The prevalence of street children in Kumasi Metropolis and strategies to tackle the problem
The problem of Street children has become a problem of worldwide occurrence. It is, however, severe in developing countries where economic problems have incapacitated nations and parents of the children to take care of their children. Ghana, as one of the developing countries, is no exception. As rapid urbanization, widespread poverty (both urban and rural) and economic depression characterize the Ghanaian Society, the phenomenon of street children is becoming a serious problem. Children are seen engaging in various informal activities in market centers, streets and transport terminals of major and secondary cities of Ghana. Kumasi, the second largest city of Ghana, is hosting large number of such children. The aim of this study is to identify the underlying reason why children take to the street and recommend strategies to reverse the current trend at which the problem is growing. To achieve these objectives, a well-structured questionnaire was administered to a sample of street children who are operating in Kumasi. A total of 140 street children were interviewed. Institutional survey was also conducted to know the level of current intervention programs, the level of achievement and major problems militating against their performance. The study established that both social and economic factors are responsible for street children phenomenon in Kumasi. The greater majority of the street children are on the street because of the inability of their parents to take care of their needs. The children arc therefore either sent to the street by their parents to supplement the household income through income from the street work, or they take to the street by themselves to satisfy their own needs. A section of the children are those who had lost one or both of them and thus have no one to take care of them. Polygamy (multiple marriages), broken-home, child neglect and abuse are among the social factors precipitating in street children phenomenon. Street children are from households with large family sizes, due to both high fertility rate and multiple marriages. The study further established that street children in Kumasi are composed more of rural migrants, mainly from the poverty stricken Northern Savannah Regions. Furthermore the majority of the children are school dropouts, mainly for fee related reasons. The study recognises that the current intervention programmes are grossly inadequate. The NGOs, which claim to work with street children, could not realize their objectives due to financial and human resource constraints. Attempt to solve the problem of street children calls for both long-term and short-term strategies. Short-term strategies to help the children who are already on the Street; and long-term strategies to tackle the root cause of the problem. The problem of Street children, however, cannot be solved single-handed. The combined and coordinated effort of both governmental and humanitarian organizations is required.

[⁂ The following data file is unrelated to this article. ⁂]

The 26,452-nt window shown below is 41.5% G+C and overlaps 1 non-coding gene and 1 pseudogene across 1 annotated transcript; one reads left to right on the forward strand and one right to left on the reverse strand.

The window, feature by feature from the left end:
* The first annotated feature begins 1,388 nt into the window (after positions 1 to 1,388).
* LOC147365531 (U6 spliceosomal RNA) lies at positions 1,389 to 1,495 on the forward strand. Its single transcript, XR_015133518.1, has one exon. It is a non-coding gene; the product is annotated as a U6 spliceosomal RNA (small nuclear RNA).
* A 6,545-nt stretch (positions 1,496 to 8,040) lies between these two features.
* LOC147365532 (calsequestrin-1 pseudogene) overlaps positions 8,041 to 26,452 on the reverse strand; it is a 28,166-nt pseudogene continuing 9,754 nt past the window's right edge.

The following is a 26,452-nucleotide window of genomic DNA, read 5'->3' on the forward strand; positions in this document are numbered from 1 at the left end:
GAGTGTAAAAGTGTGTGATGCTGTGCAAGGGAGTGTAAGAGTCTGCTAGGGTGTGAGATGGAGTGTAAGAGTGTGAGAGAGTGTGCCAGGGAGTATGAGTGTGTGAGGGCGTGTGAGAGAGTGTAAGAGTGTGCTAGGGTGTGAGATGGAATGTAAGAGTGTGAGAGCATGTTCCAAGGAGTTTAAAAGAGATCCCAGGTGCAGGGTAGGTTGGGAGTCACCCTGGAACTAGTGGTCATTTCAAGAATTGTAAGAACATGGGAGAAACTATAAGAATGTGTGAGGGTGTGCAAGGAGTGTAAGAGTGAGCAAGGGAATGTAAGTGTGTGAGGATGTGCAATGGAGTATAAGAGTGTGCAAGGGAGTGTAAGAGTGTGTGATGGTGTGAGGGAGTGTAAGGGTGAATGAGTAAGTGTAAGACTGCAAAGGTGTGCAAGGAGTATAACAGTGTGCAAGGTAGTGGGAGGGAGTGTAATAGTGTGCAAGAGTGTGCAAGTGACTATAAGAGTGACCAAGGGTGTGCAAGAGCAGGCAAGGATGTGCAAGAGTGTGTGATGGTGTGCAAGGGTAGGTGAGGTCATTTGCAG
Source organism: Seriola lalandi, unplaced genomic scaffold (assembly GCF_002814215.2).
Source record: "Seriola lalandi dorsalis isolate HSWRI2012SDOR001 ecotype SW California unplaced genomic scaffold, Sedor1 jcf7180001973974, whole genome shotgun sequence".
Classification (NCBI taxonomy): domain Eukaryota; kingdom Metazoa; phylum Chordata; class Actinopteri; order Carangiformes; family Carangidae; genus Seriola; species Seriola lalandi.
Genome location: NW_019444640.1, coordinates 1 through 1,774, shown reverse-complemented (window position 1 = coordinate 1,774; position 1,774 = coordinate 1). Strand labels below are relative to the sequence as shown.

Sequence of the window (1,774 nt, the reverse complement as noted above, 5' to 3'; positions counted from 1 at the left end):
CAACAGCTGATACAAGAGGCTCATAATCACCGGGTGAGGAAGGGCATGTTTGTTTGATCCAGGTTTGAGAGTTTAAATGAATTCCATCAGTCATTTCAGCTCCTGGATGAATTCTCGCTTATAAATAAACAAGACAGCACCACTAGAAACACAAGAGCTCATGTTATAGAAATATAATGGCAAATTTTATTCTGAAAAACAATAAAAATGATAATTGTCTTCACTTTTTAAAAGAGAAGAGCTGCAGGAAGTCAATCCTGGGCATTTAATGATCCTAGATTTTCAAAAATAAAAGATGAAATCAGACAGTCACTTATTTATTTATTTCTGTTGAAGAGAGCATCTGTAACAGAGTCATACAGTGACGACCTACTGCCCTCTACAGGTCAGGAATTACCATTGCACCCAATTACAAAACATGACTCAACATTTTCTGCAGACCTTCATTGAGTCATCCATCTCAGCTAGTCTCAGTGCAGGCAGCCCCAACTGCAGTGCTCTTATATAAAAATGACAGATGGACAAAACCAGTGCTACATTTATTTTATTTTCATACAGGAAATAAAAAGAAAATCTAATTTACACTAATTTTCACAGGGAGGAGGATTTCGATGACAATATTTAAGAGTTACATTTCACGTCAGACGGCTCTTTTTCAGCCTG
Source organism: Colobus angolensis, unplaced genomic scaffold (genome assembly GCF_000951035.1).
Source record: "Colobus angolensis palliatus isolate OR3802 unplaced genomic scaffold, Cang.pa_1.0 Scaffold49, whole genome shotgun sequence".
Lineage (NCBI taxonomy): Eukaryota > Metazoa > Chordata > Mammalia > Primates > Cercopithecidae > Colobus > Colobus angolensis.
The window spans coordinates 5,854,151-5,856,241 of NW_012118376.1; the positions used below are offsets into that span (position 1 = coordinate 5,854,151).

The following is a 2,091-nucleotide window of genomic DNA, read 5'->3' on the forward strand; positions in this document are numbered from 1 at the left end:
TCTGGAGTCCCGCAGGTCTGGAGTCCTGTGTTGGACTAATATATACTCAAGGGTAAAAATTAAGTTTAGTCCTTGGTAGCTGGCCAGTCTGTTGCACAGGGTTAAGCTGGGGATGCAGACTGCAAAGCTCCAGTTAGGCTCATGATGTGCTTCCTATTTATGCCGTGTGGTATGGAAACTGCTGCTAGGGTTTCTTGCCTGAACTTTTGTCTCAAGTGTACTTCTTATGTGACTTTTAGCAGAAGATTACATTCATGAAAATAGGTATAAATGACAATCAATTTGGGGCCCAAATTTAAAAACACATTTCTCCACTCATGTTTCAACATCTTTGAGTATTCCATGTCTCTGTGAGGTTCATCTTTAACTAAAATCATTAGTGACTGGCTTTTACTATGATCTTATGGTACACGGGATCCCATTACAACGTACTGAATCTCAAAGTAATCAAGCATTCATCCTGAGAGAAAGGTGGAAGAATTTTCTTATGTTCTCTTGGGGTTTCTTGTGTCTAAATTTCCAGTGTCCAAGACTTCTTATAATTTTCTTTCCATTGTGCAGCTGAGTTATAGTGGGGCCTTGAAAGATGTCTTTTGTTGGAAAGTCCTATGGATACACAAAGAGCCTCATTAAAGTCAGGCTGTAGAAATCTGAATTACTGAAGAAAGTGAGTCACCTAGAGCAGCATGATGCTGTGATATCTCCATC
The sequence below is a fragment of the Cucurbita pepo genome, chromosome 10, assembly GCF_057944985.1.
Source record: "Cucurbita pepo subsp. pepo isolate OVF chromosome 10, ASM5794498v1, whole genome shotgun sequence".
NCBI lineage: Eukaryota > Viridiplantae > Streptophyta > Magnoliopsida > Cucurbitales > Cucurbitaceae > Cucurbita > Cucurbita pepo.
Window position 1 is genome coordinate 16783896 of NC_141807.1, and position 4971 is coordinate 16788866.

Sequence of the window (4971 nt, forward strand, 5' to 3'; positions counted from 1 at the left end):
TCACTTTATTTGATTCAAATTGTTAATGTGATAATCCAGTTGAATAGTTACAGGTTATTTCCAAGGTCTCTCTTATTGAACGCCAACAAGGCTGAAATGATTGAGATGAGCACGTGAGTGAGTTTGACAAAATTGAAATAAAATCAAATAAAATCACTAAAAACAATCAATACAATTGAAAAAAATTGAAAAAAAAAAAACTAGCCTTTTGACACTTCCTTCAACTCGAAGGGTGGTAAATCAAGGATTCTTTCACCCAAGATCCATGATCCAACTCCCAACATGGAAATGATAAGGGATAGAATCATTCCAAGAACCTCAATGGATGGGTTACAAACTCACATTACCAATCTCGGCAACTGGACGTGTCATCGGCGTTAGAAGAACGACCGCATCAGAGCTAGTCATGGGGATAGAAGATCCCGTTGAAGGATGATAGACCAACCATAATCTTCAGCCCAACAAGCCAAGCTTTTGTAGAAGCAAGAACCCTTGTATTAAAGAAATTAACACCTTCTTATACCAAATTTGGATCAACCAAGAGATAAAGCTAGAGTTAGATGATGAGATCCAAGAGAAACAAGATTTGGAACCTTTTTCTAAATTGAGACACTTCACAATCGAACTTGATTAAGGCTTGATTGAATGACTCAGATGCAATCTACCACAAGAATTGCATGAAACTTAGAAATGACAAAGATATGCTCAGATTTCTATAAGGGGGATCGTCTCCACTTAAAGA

A Thesis submitted to the Board of Postgraduate Studies, Kwame Nkrumah University of Science and Technology, Kumasi, in Partial fulfilment of the requirements for the degree of Master of Science in Development Planning and Management, 2000